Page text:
While many of us are all too familiar with the image of the Islamic terrorist, a few know that the Islamic tradition contains many spiritual treasures, the foremost of which being the call to hospitality. I have experienced this beautiful hospitality many times when visiting Dearborn (Michigan), home of the largest Arab American community in the US, with my college students. We are always greeted with plenty of refreshments, very much appreciated after a long, early morning bus drive. The community spends the whole Saturday morning with us, taking away from time with family and leisure, not expecting anything in return. As if that were not sufficient, they also send us back with baklavas’ trays so big that they could feed a whole legion.
Similar experiences are reported by many of those who travel in the Islamic world. What is striking about these stories is that the acts of hospitality are not directed only to friends or family. Rather they are directed to the foreigner, and the religious other. Father Thomas Michel, a Jesuit priest with a lifelong experience living with Muslims in Turkey, often recalls that while in Ankara he never went starving. Everyday he would find a pot of soup or food left on his doorsteps by an anonymous neighbor.
In the Islamic tradition, the call to hospitality is rooted in the Qur’an and in the life of his Prophet. A famous Sura of the Qur’an (51: 24-27), paralleling Genesis (18: 1-8), recalls the story of how Abraham treated his visitors with utmost reverence, serving them at once a fat calf, because they were strangers. Another Islamic tale tells of the time when Abraham was reproached by the angel Gabriel for having turned away a guest who had refused to bless the food prior to a meal. According to this Islamic tale, the angel Gabriel reminded Abraham that God had been feeding this “unbeliever” for seventy years, and Abraham should have done the same at least for one day.
The professor of Quranic studies, Joseph Lumbard, explains that hospitality in Islam has nothing to do with ostentatious display. Rather it goes hand in hand with simplicity and humility. It is not the expensiveness of the food, or of the shared gifts, which characterize the many acts of hospitality which I and my students have often experienced in our Muslim hosts. The goal of hospitality in Islam is to make strangers feel at home in one’s household or place. This is expressed very well in an old Arab saying, “al-bayt baytuka,” which literally means “the house is yours,” says Dana Sajdi, Professor of Islamic History.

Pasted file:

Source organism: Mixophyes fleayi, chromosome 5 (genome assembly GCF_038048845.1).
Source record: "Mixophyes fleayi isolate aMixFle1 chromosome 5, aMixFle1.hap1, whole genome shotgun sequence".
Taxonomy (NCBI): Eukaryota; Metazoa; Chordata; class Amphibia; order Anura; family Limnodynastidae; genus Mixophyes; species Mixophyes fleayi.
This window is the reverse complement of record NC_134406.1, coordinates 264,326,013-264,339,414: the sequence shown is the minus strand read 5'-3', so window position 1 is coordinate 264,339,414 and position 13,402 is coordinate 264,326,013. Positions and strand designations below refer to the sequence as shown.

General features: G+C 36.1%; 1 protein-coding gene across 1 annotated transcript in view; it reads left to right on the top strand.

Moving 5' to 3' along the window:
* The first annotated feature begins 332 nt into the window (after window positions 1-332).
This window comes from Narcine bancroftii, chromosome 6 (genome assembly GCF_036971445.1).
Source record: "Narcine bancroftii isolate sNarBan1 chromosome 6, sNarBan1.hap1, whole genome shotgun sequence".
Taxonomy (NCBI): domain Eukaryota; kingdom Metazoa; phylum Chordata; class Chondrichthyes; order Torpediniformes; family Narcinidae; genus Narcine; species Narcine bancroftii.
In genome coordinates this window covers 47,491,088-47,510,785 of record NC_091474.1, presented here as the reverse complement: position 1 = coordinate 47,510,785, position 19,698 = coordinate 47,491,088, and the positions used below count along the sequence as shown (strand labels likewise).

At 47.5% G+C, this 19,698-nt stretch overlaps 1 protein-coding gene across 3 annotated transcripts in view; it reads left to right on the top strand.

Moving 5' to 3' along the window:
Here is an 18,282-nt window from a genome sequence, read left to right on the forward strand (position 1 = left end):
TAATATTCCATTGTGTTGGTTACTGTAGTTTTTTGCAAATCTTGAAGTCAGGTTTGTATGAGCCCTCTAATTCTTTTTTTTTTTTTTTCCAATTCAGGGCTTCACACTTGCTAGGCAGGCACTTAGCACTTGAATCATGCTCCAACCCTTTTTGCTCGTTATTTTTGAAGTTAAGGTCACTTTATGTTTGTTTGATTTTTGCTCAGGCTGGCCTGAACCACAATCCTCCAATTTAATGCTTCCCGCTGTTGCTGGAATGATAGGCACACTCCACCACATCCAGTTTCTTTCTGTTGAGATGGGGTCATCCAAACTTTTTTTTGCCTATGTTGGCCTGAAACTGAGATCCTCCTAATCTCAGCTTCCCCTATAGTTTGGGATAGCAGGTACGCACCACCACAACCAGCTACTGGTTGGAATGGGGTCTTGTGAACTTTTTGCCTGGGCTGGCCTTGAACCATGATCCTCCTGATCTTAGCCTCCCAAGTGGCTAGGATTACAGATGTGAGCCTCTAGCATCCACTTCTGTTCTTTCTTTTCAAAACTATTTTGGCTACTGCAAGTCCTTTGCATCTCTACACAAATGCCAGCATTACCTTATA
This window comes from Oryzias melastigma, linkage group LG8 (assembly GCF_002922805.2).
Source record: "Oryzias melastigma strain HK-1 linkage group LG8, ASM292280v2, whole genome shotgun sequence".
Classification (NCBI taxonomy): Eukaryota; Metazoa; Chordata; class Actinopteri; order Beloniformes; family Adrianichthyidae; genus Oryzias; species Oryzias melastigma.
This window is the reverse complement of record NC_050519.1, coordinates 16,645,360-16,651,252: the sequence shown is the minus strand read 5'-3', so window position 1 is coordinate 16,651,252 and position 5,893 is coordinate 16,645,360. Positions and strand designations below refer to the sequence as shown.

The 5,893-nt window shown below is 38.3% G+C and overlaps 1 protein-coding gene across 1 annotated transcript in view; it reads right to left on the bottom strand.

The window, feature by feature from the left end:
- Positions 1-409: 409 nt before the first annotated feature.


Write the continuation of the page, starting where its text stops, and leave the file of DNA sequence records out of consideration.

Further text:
It is not by chance that Metro-Detroit, where Dearborn is situated, has been recently nominated the 10th most welcoming city for immigrants in the USA by the New American Economy advocacy group. The local Arab-American communities are often the first to provide the newcomers with a network of support, and other material necessities. If some lack a car, others offer them a ride to work or to the grocery store. Najah Bazzy, a third generation Lebanese-American Muslim, and founder of Zaman International, serves the local needy families, Christian and Muslim, indiscriminately. In an interview, one of her beneficiaries describes how she once received toys and gifts from Zaman for her and her children to celebrate Christmas. Asked about the reasons why she does what she does, Najah responds that as human beings we all share similar experiences of joy and suffering, hope and despair, health and illness. It is to those needs that she and all the staff at Zaman International direct their services, placing others before oneself, like the Qur’an (59:9) teaches.
As the experience of Metro Detroit illustrates, the power of hospitality cannot be overestimated. Poverty, lack of food, and segregation could be overcome if we could simply all go back to the call to love our neighbor which is at the heart of the major religious traditions. In the majority Christian nation of America, I muse at the fact that it is the religious other who brings to life the old biblical teaching: “the brother helped by another brother is like a strong city” (Book of Proverbs, 18:19).
Paola Bernardini, PhD, teaches Christian-Muslim Encounter in the Center for Global Perspectives of Holy Cross College at Notre Dame. She has been a Russell Berrie Fellow in Interreligious Studies and former Associate Director for Research of Contending Modernities, a global education and research initiative at the University of Notre Dame.